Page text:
Serbia prepares to mark school shooting anniversary. A mother says ‘everyone rushed to forget’

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BELGRADE, Serbia (AP) — Ninela Radicevic still can’t comprehend that her daughter is never coming back.

The 11-year-old Ana Bozovic had just arrived to her school in central Belgrade last year when another pupil, 13 at the time, came in and opened fire at anyone standing in his way.

Bozovic, two other girls and a school guard were killed immediately in the corridor. The teenage shooter then went on to a nearby classroom and turned his gun on the pupils and the teacher inside.

A total of 10 people were killed. Eight children and a school guard died, and seven people were wounded at the school on the morning of May 3, 2023. One of the wounded, a child, died from injuries later.

The shooting stunned Serbia. The Balkan nation was no stranger to violent crime, but mass shootings are rare and one hadn’t taken place at a school before.

Further shock followed just a day later, when a 20-year-old man went on a shooting rampage outside the capital. He killed nine and wounded 12 others, mostly young people.

For Radicevic time stopped on the morning she lost her little girl. She believes the entire country too had to grind to a halt after such an unthinkable crime. Instead, she told The Associated Press, “everyone rushed to forget.”

Her eyes torn with grief, Radicevic spoke to the AP at the family home in Belgrade. Photos by her side show a wide-eyed girl with long brown hair, who loved sports and dancing, and kept medals from competitions above her bed.

“We forget tragic events too quickly,” Radicevic said. “This habit of pushing everything under the carpet has to end.”

People, she said, “had to recognize the importance and the tragedy of that moment.”

Bozovic’s room in the apartment remains intact — a world map is hanging on the wall and her stuffed animal toys are on the bed. A huge framed photo poster of her standing upside down in her judo outfit fills the room. The desk is still as she left it, paper drawings and messages are hanging from the wall.

Radicevic, a 49-year-old clinical researcher, has led an effort to keep the memory alive of all the children killed in Belgrade’s Vladislav Ribnikar school and the two villages near the capital, so something like that won’t happen again.

“All we (parents) have been doing is fighting to make sure that May 3rd is not forgotten, to give some meaning to our children’s sacrifice,” said Radicevic, who also has a 17-year-old son. “They are the victims. But victims of what?”

Many in Serbia have been asking the same question before the grim anniversary on Friday that will be marked with an all-day commemoration ceremony near the school, including art installations, discussions with experts and video films about the victims.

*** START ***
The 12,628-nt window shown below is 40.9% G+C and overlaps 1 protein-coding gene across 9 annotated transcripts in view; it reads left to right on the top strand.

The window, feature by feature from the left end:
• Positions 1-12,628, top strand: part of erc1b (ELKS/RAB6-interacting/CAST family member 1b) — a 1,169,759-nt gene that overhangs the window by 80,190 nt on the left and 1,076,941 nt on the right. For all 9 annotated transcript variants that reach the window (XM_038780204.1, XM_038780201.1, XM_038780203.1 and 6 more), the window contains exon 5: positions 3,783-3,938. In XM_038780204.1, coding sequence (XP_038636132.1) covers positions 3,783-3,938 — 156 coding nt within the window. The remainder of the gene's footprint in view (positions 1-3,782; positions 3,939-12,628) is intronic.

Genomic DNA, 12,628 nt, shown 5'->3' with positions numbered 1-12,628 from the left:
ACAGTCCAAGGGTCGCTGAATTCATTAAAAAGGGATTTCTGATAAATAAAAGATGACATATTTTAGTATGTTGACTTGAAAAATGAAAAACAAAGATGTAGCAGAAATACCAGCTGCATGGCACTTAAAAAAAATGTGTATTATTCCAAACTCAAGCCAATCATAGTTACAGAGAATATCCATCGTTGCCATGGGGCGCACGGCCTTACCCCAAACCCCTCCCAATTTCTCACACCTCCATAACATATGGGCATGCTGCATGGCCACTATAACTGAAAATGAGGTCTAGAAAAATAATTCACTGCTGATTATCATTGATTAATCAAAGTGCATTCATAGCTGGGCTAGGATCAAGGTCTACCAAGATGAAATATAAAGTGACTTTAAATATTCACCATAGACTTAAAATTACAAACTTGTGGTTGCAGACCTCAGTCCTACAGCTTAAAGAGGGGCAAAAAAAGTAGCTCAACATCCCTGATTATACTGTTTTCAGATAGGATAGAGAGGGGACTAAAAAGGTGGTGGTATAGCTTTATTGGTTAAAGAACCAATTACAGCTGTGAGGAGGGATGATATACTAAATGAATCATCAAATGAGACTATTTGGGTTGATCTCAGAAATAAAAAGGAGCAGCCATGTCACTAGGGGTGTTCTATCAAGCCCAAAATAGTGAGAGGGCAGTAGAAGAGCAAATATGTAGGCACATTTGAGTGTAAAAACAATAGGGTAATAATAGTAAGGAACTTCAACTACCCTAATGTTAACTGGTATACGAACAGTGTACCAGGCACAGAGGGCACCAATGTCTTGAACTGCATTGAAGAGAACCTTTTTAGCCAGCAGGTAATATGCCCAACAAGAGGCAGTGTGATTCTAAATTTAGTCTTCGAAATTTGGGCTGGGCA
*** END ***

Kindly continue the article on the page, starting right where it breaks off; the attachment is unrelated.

The program is dubbed “Awakening,” an apparent call for self-reckoning and introspection in a nation that is yet to come to terms with its role in multiple wars in the 1990s and the culture of violence that has prevailed ever since.

The slain children’s parents have been closely involved in the preparations. They have fought to have the school closed and turned into a memorial center, organized protests and remembrance events, and testified about their ordeal to promote awareness among the public.

“The fact that children returned to that same school only a week later, also on a Wednesday, for the same set of classes, tells you that the state wanted to quickly create a sense of normalcy,” Radicevic said.

“What had to happen is that Serbia had to stop that May 3rd regardless of the state support,” she insisted. “We had to stop, to think, to find out what we had done wrong, to say OK, we have made mistakes, let’s accept it and see how we continue from tomorrow, how this society will get better.”

Serbia’s populist government launched a gun crackdown, collecting about 80,000 weapons and rounds of ammunition. State-backed support teams offered counseling, and police officers were deployed outside Serbia’s schools for security.

The shooters were both apprehended. The teenage boy’s parents went on trial, charged with teaching their underage son to shoot and for not securing the weapons at the family home.

The trial against the village shooter and his father has yet to start in May in the central town of Smederevo, more than a year after the massacres in Malo Orasje and Dubona that left the two villages paralyzed with mourning and sadness.

Shock and anger because of the shootings last year triggered months of street protests demanding resignations of top officials and a ban on mainstream media that spew hate speech and intolerance. A year later, critics say not much has changed.

Psychology professor Dragan Popadic, however, believes it has. The trauma, he said, created a sense of fear and insecurity that hadn’t been there in the past and prompted activism. But people aren’t ready for a more radical insight, Popadic added.

“These cases of violence are only tips of an organism that was born in the 1990s and which has grown and strengthened,” he said. “Until we deal with the organism itself … we won’t be able to comprehend the situation we are in.”

Radicevic said Serbia missed a “last chance for a catharsis.” Most people were just relieved that “it wasn’t mine (their child)” and moved on, she said.

“A week later other children went to see where it (shooting) had happened,” she said. “I am sorry, but I think that is not normal.”

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